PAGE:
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Title: An archaeometallurgical study of early medieval iron technology : an examination of the quality and use of iron alloys in iron artefacts from early medieval Britain
Author: Rubinson, Samantha Rebecca
ISNI:       0000 0004 2699 3629
Awarding Body: University of Bradford
Current Institution: University of Bradford
Date of Award: 2010
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This project presents a study of iron technology in Early Medieval (fifth to eleventh centuries AD) Britain through the examination of iron found in settlement contexts. This is a period characterized by significant cultural, political and social changes. The effect of these changes on iron technology has never been investigated on a large scale. Previous studies on iron focused either on individual sites or on single artefact types, and did not provide any clear multi-region interpretive framework. A longstanding problem has been in identifying the extent of usage of a key alloy: phosphoric iron. This research project examined iron assemblages from eight settlement sites of varying size, culture, economic and social status from across Britain. From each settlement a mixed assemblage of iron artefacts was sampled, including edged tools, items of personal adornment, construction materials, and craft tools. Analysis was by traditional archaeometallurgical techniques alongside SEM-EDS elemental analysis. Alloy usage, specifically relating to phosphoric iron, was examined and the manufacturing techniques assessed. It was shown that elemental analysis is the only reliable method to determine the presence of phosphorus in iron and demonstrated that the traditional phosphoric indicators as observed during optical microscopy are insufficient. Results were subjected to a series of comparisons based on settlement size, the inferred social status, and cultural affinities. The results demonstrate the high technological level of iron artefact production across the country. All areas had access to the full range of iron alloys and employed a highly developed range of smithing techniques. Phosphoric iron was a prevalent alloy in this period. Based on these results, a model of the Early Medieval iron industry is generated, suggesting a vibrant economy in which both local and traded irons were significant.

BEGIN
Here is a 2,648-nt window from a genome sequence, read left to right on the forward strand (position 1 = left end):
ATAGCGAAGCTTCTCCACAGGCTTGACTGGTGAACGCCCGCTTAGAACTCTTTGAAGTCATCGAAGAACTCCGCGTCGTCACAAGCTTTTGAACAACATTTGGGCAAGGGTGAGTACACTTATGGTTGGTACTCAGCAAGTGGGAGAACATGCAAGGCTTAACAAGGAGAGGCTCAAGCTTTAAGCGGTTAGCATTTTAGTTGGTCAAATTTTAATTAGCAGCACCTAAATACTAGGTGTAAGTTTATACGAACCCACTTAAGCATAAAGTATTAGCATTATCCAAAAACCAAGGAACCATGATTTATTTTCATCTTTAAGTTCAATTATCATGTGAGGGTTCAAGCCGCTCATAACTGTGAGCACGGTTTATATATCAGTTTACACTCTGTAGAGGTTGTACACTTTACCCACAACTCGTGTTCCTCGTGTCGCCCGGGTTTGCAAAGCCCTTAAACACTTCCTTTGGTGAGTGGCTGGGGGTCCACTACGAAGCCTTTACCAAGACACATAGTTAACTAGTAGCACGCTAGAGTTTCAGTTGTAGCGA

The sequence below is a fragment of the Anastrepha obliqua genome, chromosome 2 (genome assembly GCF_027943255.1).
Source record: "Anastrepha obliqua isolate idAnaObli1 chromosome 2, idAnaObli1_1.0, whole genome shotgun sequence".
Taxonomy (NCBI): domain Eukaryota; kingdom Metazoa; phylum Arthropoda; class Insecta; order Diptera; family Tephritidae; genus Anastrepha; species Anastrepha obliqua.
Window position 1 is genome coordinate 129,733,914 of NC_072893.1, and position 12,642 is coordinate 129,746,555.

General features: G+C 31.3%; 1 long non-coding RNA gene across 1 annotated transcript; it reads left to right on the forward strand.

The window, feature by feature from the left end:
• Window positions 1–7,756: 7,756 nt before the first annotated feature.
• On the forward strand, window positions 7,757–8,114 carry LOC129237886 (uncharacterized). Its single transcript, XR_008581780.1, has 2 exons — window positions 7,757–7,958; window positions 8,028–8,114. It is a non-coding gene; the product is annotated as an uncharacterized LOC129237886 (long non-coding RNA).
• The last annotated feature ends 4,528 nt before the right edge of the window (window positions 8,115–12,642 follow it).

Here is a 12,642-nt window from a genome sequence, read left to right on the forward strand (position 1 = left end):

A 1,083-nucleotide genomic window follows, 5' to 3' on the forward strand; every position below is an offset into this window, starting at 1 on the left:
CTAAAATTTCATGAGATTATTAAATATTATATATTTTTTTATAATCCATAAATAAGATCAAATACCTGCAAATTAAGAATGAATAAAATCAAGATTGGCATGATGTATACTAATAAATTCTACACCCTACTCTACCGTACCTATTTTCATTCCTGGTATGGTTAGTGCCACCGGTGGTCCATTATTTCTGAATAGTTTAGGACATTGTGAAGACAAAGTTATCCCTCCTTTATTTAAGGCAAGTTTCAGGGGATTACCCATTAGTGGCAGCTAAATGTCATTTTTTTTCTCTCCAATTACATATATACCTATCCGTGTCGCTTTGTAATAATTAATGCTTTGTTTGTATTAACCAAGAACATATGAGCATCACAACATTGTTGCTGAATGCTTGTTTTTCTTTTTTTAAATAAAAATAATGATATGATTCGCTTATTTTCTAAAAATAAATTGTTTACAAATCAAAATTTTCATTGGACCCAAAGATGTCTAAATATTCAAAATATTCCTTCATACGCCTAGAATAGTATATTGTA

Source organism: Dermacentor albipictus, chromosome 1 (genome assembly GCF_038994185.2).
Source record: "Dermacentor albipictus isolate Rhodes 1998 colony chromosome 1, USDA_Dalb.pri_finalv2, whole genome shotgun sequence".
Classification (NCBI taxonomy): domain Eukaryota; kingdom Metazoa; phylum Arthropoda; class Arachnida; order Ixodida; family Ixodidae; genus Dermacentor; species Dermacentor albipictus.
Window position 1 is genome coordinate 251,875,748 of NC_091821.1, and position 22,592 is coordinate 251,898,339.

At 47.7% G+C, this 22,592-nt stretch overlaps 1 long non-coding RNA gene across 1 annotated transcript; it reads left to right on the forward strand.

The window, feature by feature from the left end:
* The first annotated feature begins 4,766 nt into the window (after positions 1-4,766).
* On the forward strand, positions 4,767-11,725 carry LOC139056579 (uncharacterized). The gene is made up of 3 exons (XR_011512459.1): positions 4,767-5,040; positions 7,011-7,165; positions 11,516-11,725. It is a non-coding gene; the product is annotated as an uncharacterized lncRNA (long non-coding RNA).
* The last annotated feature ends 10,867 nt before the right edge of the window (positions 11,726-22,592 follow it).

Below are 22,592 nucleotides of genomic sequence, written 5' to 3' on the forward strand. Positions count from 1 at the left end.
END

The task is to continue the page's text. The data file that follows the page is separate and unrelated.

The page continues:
Supervisor: Taylor, Tim ; McDonnell, Gerry Sponsor: Not available
Qualification Name: Thesis (Ph.D.) Qualification Level: Doctoral
EThOS ID:  DOI: Not available
Keywords: Iron ; Technology ; Early Medieval ; Metallography ; Smithing ; Alloys ; Phosphorus ; Manufacture ; Status ; Metallurgy ; Phosphoric iron